It used to be that the people in “third world” destinations were leery of being photographed and superstitious. That has given way to more of an attitude of wanting money for every click of your shutter in their direction. But then there are some cultures that it’s a bit of a surprise how open the people are to being photographed.
Istanbul was certainly one destination where the people were quite accepting of photography. And surprisingly, Moscow is another city where I have found that photography is a lot less restrictive than I thought. Aside from some museums where cameras are not allowed, I have found that shooting on the streets of this city hasn’t been a problem at all. Quite different than I imagined and in fact a bit of a contrast to what I’ve experienced lately in my own country where I feel like I’m an intruder with my camera or worse, feeling like I’m breaking the law.
It’s a fine balance when arriving in a new destination and feeling out the situation as to what is or isn’t off limits to a camera. One needs to be observant and respectful and work into the culture gradually. When photographing people, I don’t go up and ask them if I can take their picture. It’s not because I’m trying to be sneaky, but rather I don’t want a posed moment and that’s exactly what happens if I ask permission first. However, after I’ve taken a few shots and a person has noticed me, I will then question with body language if it’s ok to take pictures. If they say no, I respect their wishes and move on.
I’m on a long extended shoot right now creating a documentary Opening Our Eyes with my daughter Erin. In our free time, we are doing a bit of sightseeing and photographing the landmarks and people of the destinations we are in. From time to time we want a picture of the two of us in a quintessential setting and we seek out just the right person to take our picture. We have discovered that picking the right person is an art in itself and quickly find out if our hunch in who we ask to take the picture proves right. We have acquired quite a collection of photos that people have taken of us from the terrible to the pretty good. It’s always funny to see other people’s eye and how they frame us in the shot.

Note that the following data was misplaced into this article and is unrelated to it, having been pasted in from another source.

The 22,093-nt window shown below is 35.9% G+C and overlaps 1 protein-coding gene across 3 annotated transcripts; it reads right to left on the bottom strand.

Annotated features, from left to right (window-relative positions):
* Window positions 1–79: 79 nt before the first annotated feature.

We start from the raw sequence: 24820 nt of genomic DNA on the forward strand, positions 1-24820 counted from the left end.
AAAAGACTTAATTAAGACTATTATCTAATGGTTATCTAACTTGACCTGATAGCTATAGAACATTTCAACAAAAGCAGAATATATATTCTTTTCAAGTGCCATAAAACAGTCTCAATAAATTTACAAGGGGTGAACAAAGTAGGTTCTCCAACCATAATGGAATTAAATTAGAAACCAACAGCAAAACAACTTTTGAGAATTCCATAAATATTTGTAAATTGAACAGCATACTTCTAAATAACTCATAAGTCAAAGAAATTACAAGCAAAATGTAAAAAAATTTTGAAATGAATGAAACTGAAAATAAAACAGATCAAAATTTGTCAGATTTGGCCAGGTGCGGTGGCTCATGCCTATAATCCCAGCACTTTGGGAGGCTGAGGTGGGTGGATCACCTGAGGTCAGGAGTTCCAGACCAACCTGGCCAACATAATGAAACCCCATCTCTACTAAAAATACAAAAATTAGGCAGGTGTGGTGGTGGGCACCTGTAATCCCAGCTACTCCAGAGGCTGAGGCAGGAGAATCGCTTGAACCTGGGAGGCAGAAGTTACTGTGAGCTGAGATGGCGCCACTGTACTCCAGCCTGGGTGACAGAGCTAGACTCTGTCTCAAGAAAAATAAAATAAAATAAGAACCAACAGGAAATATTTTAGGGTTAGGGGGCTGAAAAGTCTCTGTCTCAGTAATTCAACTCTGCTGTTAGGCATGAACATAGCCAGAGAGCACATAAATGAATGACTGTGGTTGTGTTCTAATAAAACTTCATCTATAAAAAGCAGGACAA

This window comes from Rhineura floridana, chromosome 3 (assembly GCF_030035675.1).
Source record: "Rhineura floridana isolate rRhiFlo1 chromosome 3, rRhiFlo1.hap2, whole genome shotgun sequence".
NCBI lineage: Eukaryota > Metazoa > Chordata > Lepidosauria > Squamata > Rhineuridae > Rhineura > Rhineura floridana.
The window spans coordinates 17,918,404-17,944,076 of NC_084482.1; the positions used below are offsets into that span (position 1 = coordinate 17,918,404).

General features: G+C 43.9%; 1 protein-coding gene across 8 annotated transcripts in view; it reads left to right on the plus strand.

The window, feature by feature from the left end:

We have another two months for our journey and it will be interesting to see the cultural differences with regards to photography. I hope that we won’t encounter the obstacles that seem to be popping up more and more in the US when it comes to taking pictures. I wonder – is the change in attitude because of security or is it because everyone has a camera these days with the ever-present cell phones and maybe people are just tired of being photographed.
I became a visual artist , not as a photographer, not as a filmmaker, but as a storyteller using images and later video to tell the tales of other cultures, lands and people through my eyes and my journeys. My camera was my tool – it was a means to an end. The end being the story that needed to be told.
I’ve spent the last 30 some years documenting the world through my lens, whether it be for magazines like the National Geographic Traveler, Smithsonian or Travel & Leisure or for major corporations. I’ve been blessed and have truly lived a charmed life. But there have been times when I’ve started to go off kilter – or stray from the essence of my being. It’s easy to do, especially in a culture that is obsessed with the drive to succeed – the definition of success being to make a lot of money and have a lot of “things”. Don’t get me wrong – I also enjoy the rewards that money brings – but for me that means having the resources that help me to live a full life.
A few years back I was shooting a documentary on the Delta Blues Musicians and I spent a memorable afternoon with blues drummer Sam Carr. As we were winding up our conversation under the shade of old tree he sat back and said “I’ve lived a rich man’s life in a poor man’s shoes”. That comment has stayed with me over time and when Sam died last year, I was told that his family was grateful for the interview that I captured that day and used his comment as his epitaph. I was humbled and honored, but mostly felt richly rewarded that my personal project had touched the lives of others.
As we wind up our first stop in Africa on our round-the-world trip, some of the fears and trepidations I had that came with taking a risk, and heading out to the unknown for 3 months, have vanished. In their place is the calming realization that this was what I needed to do at this point in my life and I was grateful I had the means to do it and the stamina to travel on a shoestring budget. Africa puts things into perspective – this vast continent is so wild, colorful, rich, poor, exhausting and exhilarating all at the same time. Africa has taken its hold on me and has sparked my true spirit.
My daughter and I decided to take some time to get out of the city and go to Murchison Falls National Park, after shooting the first part of our documentary about people making a positive difference in the world. We saw
antelope, cape buffalo, baboons,
slept in a tent and sat by a fire in the evenings under a canopy of stars that stretched from horizon to horizon. We chatted with people from countries all over the globe – all of us different yet with a common cause – the love of the journey.